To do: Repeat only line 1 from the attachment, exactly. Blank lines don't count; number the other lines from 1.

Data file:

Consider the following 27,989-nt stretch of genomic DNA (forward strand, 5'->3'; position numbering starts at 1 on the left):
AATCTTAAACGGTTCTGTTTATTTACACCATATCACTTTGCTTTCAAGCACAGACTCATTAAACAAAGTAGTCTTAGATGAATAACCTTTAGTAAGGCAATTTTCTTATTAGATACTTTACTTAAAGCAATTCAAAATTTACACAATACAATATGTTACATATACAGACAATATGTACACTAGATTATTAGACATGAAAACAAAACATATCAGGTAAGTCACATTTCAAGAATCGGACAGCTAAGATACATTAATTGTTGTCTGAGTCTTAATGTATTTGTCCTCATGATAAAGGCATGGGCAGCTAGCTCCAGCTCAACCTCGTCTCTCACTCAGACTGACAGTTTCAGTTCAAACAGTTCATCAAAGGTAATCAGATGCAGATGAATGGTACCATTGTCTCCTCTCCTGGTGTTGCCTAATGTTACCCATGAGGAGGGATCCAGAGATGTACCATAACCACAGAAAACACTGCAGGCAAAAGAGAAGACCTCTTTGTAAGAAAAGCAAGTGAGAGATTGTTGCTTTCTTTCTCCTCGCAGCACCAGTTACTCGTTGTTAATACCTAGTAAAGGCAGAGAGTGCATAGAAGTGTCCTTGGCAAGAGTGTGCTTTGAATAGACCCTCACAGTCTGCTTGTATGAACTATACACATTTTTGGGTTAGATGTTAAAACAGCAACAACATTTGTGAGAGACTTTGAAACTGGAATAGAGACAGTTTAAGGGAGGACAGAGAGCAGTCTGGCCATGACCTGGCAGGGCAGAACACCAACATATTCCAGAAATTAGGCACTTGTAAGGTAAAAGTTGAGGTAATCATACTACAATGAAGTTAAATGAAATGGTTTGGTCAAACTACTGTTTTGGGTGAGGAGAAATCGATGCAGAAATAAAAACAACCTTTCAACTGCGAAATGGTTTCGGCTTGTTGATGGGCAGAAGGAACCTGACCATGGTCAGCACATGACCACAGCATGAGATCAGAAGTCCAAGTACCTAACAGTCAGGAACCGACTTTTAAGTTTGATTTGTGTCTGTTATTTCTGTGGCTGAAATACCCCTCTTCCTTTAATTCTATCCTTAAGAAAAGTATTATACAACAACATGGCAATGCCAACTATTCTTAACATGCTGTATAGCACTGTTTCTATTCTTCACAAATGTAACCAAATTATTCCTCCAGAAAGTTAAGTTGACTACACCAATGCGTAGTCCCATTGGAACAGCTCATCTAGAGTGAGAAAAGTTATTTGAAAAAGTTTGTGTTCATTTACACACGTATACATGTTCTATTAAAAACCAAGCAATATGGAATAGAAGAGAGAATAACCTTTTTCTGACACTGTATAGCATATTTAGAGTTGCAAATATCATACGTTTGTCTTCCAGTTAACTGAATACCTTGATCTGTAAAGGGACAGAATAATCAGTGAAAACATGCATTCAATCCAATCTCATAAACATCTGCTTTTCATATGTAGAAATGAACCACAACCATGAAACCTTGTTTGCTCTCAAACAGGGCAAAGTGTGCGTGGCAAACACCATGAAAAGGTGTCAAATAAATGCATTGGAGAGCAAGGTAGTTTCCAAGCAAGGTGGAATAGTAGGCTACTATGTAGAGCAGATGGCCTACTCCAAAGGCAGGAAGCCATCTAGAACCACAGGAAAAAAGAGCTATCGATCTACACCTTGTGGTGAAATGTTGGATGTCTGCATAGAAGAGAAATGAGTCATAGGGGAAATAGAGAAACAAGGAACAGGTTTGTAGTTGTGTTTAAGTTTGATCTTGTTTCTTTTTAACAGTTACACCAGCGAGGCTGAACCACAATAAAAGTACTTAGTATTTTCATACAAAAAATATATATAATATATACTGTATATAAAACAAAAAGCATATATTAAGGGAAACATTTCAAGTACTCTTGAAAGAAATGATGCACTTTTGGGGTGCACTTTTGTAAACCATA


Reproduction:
Consider the following 27,989-nt stretch of genomic DNA (forward strand, 5'->3'; position numbering starts at 1 on the left):